Home > 2021 > Science Awakning In India: Saga of A Journey | Gouri Sankar Nag & Manas (...)

Mainstream, VOL LIX No 4, New Delhi, January 9, 2021

Science Awakning In India: Saga of A Journey | Gouri Sankar Nag & Manas Mukul Bandyopadhyay

Saturday 9 January 2021

by Dr. Gouri Sankar Nag & Dr. Manas Mukul Bandyopadhyay

Ancient Indian seers believed that the universe was composed of scientific laws and even the human body was full of science. In ancient times of the Vedic age, people had faith in eternal values like Satyam, Shivam and Sundaram (i.e. truth, god and beauty). It was a period when platonic abstractions and idealistic thought ruled the world but now information and communication technology is the summum bonum of the world at the beginning of the twenty-first century. The present epoch is driven by modern scientific principles in the fields of data science, artificial intelligence, robotics and nanoscience. But we can hardly forget that modern science is based and developed on the foundation of traditional mathematical laws, which were testified or justified over time from the various perspectives such as trial and error, observing the situation in deeper perspectives etc. Basically, science acquires force through the transference of knowledge in many ways such as transfer through propagation, demonstration and sharing. Of course, the most prominent methods of science transformation in the context of the modern era is schooling. In this regard Stephen Hawking says ‘our earth could only sustain through proper nourishment of science’ and he adds that ‘if we are unable to make mass awareness towards science and its fruits and ill-aspects, then certainly we would destroy our mother earth very soon’. So it becomes the paramount responsibility of all members of the academic community to make science available to all sections of the rank and file so that they could be enthused and motivated to explore the true possibility of science for human welfare and climate sustainability.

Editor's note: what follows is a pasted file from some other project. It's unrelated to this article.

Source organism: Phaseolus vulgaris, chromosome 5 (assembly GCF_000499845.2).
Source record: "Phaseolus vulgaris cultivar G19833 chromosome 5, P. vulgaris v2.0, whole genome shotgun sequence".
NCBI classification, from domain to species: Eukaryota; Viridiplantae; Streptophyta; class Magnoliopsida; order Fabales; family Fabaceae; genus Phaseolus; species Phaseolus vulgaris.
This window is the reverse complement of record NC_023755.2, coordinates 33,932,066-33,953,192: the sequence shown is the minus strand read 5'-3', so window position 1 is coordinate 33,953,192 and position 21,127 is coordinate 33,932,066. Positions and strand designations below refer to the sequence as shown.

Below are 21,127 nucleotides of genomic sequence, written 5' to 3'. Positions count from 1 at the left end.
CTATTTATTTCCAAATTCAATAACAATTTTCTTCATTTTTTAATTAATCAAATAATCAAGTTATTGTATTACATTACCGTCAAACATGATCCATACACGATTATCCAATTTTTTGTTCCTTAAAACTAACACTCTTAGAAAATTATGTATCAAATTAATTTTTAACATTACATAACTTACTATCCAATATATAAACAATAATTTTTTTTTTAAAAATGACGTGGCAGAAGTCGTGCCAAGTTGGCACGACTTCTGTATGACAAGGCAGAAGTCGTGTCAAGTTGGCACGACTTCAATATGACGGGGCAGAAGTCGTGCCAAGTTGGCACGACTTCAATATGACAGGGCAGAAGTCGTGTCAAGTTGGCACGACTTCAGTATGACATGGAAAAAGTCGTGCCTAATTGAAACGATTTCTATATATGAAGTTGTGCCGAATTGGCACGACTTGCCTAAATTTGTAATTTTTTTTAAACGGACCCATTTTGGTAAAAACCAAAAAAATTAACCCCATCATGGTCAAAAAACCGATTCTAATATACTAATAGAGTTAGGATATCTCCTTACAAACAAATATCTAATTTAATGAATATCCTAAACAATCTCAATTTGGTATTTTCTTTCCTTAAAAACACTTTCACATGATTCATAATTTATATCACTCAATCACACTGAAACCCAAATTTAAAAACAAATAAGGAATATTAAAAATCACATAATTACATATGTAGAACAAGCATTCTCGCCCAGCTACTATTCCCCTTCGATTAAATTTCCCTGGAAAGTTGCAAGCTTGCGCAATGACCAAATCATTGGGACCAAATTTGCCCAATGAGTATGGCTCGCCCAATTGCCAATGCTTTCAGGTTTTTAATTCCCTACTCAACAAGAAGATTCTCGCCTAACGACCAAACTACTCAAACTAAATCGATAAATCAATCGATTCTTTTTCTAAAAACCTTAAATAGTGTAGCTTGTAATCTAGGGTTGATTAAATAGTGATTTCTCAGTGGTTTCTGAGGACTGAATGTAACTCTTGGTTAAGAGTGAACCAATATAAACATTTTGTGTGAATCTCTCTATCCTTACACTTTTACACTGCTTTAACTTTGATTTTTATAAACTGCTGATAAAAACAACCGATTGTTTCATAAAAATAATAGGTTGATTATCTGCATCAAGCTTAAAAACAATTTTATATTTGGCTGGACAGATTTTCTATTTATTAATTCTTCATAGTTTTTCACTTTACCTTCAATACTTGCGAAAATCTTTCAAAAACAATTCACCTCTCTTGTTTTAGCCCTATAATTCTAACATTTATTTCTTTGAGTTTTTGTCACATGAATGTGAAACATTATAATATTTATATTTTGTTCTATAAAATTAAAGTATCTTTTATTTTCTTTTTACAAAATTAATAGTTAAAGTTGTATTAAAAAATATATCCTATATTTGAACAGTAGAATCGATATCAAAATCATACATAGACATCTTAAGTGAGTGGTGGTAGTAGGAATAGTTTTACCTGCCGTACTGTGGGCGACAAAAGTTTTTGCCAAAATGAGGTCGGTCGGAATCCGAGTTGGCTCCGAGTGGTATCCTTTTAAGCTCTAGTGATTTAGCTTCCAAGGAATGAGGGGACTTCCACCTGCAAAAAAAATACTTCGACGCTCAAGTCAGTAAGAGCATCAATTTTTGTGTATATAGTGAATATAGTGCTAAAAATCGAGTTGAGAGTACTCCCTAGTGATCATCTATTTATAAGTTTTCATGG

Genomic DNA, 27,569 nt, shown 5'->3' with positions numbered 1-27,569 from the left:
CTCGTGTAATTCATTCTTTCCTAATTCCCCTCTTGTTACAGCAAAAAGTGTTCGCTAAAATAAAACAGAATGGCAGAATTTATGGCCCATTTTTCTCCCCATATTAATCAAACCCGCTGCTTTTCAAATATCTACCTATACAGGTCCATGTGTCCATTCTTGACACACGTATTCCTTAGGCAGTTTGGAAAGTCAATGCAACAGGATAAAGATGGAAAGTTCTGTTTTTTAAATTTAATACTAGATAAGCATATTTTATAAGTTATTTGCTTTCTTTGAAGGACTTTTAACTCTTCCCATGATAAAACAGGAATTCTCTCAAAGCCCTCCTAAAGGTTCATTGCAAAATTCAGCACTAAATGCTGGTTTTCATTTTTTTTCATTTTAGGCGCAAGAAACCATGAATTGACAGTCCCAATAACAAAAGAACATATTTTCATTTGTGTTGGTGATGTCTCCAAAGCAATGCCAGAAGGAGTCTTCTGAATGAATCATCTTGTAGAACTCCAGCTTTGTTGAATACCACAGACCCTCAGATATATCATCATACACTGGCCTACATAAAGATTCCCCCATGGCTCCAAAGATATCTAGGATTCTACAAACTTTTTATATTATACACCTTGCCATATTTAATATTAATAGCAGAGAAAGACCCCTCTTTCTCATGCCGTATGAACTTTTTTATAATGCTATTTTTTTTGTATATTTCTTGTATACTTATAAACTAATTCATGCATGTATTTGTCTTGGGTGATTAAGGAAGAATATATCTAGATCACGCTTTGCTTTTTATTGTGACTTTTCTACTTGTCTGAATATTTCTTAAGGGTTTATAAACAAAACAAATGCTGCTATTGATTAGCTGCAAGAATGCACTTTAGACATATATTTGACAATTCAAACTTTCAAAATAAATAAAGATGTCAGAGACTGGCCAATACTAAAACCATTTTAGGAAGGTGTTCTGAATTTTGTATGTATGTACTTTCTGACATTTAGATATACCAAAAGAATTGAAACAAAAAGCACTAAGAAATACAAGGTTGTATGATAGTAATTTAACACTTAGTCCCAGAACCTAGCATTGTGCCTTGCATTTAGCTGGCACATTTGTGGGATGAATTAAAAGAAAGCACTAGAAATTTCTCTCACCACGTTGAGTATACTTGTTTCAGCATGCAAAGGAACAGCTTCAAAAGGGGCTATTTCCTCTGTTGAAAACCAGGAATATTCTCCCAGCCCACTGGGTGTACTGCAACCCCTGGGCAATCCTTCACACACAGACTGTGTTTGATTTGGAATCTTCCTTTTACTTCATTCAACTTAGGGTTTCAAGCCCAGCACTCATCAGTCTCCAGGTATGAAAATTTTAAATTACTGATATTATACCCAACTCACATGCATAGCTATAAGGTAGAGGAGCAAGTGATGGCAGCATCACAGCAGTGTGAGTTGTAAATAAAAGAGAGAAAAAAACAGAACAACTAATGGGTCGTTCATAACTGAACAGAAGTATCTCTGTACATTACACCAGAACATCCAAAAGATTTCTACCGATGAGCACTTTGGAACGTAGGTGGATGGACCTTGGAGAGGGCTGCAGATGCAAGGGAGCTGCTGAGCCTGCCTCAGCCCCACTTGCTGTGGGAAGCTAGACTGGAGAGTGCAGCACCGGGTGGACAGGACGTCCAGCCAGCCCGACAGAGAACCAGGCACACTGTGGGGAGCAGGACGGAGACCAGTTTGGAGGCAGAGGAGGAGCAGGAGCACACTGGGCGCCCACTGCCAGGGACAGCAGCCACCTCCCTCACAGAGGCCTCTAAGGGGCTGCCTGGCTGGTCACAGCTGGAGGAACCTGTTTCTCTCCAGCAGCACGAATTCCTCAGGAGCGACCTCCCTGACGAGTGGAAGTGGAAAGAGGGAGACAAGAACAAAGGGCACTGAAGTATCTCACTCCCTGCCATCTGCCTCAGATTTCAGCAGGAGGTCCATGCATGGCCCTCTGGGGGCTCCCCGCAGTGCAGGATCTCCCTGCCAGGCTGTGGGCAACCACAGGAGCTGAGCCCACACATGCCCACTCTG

At the very outset if we look back it would certainly impress us that the pathway of India’s journey towards modern science is very interesting although fraught with challenges. The foundational challenge was our metaphysical orientation of knowledge-seeking, although western influence and Bengal Renaissance had ushered in a strong current of rationalism. Although Vidyasagar was not a scientist in the technical sense of the term, yet his use of words and emphasis on vocabulary in his seminal work Barnaparichoy and other writings were either drawn or influenced by materialist orientation and objective outlook. Thereafter discussion of science received primacy in the writings of Ramendra Sundor Trivedi (1864-1919) and Akshoy Kumar Dutta (1820-1886) who shaped and developed language for scientific expression.